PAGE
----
The American Spectator: What Really Is Behind the Latest Burst of Hamas Terror in Israel
May 16, 2021

by Rabbi Dov Fischer in American Spectator

The media of our day always coalesce around a narrative that fits their preconceived worldview. When viewed in a light that “Palestinians” all are “Victims of Color” and that all Israelis are White Supremacists or their next of kin, it is easy to misjudge the Mideast reality underlying present conflict coming from Gaza. That narrative thus preaches that Jews with legally valid property rights in the eastern portion of United Jerusalem are not entitled to advance their legal claims to oust trespassers, Arab or otherwise, from their homes. That same line of reasoning proposes that supposed Israeli belligerence lies beneath the barrage of some 2,000 rockets launched from Gaza and aimed by Hamas at Israel’s civilian population from Ashdod and Ashkelon to Tel Aviv and Jerusalem.

The truth is that a property dispute in the Shimon HaTzaddik/Sheikh Jarrah community of eastern Jerusalem is not the cause of the present war. Jews there owned property since 1875. Their homes and land were stolen from them and their parents and grandparents in 1948, when Jordan’s armies, bent on “ethnic cleansing,” invaded and illegally drove them out. Local Arab squatters moved in, but Jordan refused to recognize the illegal squatters as the land’s new owners. After 1967, when Israel liberated east Jerusalem and reunited the city, the ousted Jewish owners went to court with their documentation to reclaim their seized property. Israel’s courts, which not only are fair but even lean over backwards to favor Arabs in such disputes, repeatedly have held that the Jewish claims are documented and legally valid. As the Jewish landowners were recognized legally, they did not try ousting anyone. Rather, the courts held they could charge rent to the squatters living in their homes, so they did.

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Relatively recently, Arab squatters stopped paying rent, so the landlords went to court finally to evict. This happens everywhere in the world when tenants stop paying rent and make clear they will not resume. The verdict on the matter, which has been argued and decided on by Israel’s highest court, was set for announcement on May 10th. That is the whole dispute. This property dispute over Arab Muslims not paying their rent has nothing to do with Hamas launching their current war of more than 2,000 murderous Iranian-supplied rockets aimed indiscriminately at Jewish population centers. The notion that the long-overdue evictions for non-payment of rent caused a war is as absurd as expecting Bulgarian immigrants in California to launch 2,000 rockets aimed at destroying the entire American country in response to local court rulings in Old Town Sacramento backing landlords trying to evict 20 families who won’t pay their rent in a Bulgarian ethnic enclave.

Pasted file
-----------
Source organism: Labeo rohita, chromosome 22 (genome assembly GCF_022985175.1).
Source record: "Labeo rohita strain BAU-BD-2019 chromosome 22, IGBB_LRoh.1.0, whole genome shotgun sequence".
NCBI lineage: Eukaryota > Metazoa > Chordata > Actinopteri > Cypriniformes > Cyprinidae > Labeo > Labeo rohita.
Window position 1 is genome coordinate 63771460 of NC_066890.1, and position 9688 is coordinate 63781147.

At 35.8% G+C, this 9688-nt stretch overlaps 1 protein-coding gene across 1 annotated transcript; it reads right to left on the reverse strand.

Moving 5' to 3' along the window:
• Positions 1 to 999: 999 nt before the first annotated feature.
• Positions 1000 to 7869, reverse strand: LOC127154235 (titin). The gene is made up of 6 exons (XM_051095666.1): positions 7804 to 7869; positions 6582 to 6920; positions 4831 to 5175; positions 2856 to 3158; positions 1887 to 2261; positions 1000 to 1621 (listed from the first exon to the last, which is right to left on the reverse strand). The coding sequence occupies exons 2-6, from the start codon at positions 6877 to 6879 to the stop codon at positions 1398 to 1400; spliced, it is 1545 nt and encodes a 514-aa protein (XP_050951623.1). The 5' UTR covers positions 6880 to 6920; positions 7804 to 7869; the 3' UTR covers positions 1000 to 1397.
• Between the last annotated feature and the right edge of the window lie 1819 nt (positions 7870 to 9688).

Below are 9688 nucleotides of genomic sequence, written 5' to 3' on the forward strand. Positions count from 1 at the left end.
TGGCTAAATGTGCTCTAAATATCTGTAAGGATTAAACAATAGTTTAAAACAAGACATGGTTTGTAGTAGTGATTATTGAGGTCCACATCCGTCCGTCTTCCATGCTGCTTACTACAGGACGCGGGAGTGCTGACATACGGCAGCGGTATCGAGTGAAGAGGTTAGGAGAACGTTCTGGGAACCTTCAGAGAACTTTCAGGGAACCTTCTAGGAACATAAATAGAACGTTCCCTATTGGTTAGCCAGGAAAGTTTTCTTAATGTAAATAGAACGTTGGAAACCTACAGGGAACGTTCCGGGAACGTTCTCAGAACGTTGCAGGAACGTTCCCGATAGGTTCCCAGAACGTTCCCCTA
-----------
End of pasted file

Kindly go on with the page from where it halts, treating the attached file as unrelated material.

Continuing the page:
Against that backdrop, Israel is posed with the conundrum of defending itself in a manner that accords with woke expectations of elegance. If rockets are launched against Jewish civilians and other noncombatants from residential apartment buildings, elementary schools, ambulances, and hospitals that Hamas terrorists now control in Gaza, how does one stop the launches — elegantly? Israel cannot just dispatch an Uber or Lyft to the terror launch sites and unplug some wires from wall sockets. They have to extirpate the launchers, the rockets, and the terrorists determined to inflict unspeakable civilian tragedy against millions of Jewish civilians if unstopped.

Just as most observers outside Israel do not grasp the backstory behind Israel’s challenges in defending her civilian population, so it is that most Westerners have no clue as to the complex maze of factors and calculations that underlie why Hamas yet again has started a war with Israel. Despite Hamas’ narrative focusing on Israeli police at the Al-Aqsa mosque and Jewish efforts to regain homes in the Sheikh Jarrah neighborhood of East Jerusalem, here are a few of the less-reported causes underlying the current conflagration: